I don’t think this is a scam, per se, but I don’t think it’s the best use of your money.  Unless you’re very familiar with the international rights scene, I think you should avoid this company and any offers similar to it.


What: A two-month listing for downloadable review copies of Dark the Night Descending

How much I spent: $50.00 through my Broad Universe membership (which costs $30.00 per year on its own, but comes with unrelated perks)

The verdict: Success!

Why: Reviews!  Seven of them!  Most of them very good!  NetGalley is really the place you want to be for gathering book reviews, because its sole purpose is to connect rabid readers and established reviewers with authors of all statures.

Half of the people who were approved for a free digital copy (no shipping costs!) of my book left a review on NetGalley, and several of those people also cross-posted to their own blogs, Amazon, and Goodreads.  Compared to the $200 review I got from the giveaways, that’s a pretty sound investment.

Listing prices are a little higher if you don’t get a special deal like I did, but they are not exorbitant, and I think it’s well worth it.  It’s also one of the few places where highbrow traditionally published books and self-published books seem to mingle with little discrimination.  I will probably put one or more of my books up for offer again at some point in the future.

WordPress blogging

What: This blog, dude.  Sheesh.

How much I spent: $26.00 per year for my domain name; $30.00 per year for additional custom blog design features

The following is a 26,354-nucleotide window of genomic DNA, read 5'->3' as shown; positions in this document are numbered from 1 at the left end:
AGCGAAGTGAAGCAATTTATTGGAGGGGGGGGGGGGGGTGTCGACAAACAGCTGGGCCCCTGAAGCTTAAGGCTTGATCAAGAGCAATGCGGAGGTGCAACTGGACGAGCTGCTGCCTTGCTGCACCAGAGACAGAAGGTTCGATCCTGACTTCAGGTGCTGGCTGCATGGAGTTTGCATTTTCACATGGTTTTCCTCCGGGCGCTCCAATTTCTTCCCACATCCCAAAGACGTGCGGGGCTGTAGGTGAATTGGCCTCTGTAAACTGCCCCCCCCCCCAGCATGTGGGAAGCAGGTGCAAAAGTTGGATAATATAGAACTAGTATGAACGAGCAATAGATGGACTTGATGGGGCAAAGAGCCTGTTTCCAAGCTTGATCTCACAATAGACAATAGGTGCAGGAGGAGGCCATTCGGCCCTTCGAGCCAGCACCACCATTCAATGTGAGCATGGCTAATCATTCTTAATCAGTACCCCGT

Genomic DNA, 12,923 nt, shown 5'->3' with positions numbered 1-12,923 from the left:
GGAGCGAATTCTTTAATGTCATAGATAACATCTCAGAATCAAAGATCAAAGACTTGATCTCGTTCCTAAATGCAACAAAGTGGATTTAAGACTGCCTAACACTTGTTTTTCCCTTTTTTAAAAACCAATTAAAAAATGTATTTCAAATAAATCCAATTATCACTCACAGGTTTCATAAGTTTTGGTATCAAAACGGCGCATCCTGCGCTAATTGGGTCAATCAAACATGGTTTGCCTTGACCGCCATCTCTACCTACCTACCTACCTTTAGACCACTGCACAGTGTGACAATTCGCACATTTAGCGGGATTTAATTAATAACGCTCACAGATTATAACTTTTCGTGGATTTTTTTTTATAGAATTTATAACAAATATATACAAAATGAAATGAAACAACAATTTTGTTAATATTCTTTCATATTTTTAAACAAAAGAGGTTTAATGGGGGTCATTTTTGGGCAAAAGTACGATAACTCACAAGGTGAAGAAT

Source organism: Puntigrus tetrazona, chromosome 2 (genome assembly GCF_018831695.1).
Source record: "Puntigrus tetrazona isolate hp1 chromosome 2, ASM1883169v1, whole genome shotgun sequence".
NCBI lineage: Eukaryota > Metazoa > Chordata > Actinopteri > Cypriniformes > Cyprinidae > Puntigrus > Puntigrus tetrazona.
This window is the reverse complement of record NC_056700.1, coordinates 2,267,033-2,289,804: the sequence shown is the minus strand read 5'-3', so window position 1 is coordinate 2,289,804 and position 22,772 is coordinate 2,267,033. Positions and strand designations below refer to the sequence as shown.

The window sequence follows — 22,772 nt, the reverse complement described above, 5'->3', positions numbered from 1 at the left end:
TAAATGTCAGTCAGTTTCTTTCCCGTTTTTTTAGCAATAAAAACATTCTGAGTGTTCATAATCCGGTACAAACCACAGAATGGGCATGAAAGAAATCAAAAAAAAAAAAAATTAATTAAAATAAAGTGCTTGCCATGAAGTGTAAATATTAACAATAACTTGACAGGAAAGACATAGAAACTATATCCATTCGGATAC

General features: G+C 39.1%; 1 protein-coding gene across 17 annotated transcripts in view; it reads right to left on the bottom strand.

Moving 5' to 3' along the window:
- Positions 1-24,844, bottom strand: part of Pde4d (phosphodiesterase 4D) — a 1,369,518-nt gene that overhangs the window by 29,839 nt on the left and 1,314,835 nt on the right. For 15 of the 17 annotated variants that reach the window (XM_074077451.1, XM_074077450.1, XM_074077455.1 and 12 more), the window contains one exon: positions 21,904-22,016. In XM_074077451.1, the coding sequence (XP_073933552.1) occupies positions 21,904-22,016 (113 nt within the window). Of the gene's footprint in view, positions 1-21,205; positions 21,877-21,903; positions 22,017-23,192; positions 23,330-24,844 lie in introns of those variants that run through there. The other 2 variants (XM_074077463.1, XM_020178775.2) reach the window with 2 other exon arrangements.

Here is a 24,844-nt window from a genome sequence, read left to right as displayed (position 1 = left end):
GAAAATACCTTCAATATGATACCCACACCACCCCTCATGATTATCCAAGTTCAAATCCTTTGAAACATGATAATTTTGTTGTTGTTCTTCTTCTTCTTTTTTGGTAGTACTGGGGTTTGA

The verdict: Success!

Why: You’re here, aren’t you?  I mean, chances are that you’ll never buy a book from me, but that’s okay.  This is free content for you to enjoy, to share, and maybe even to learn from.  If you happen to remember my name when it comes time for filling a hole in your reading list, that would be fantastic, but that’s not really what an author’s blog should be about.  It should be a resource and a destination all on its own, and I hope I have provided that for you – and that I continue to do so.

Gold_Star.svgBlogging has helped me become a better writer, connected me with a few dedicated readers (to whom I am eternally grateful), and allowed me to share my meager knowledge with the rest of the world.  I’ve been so tickled and honored to be a featured member of the WordPress community, and to share bits of my life with strangers who reflect my own experiences back to me.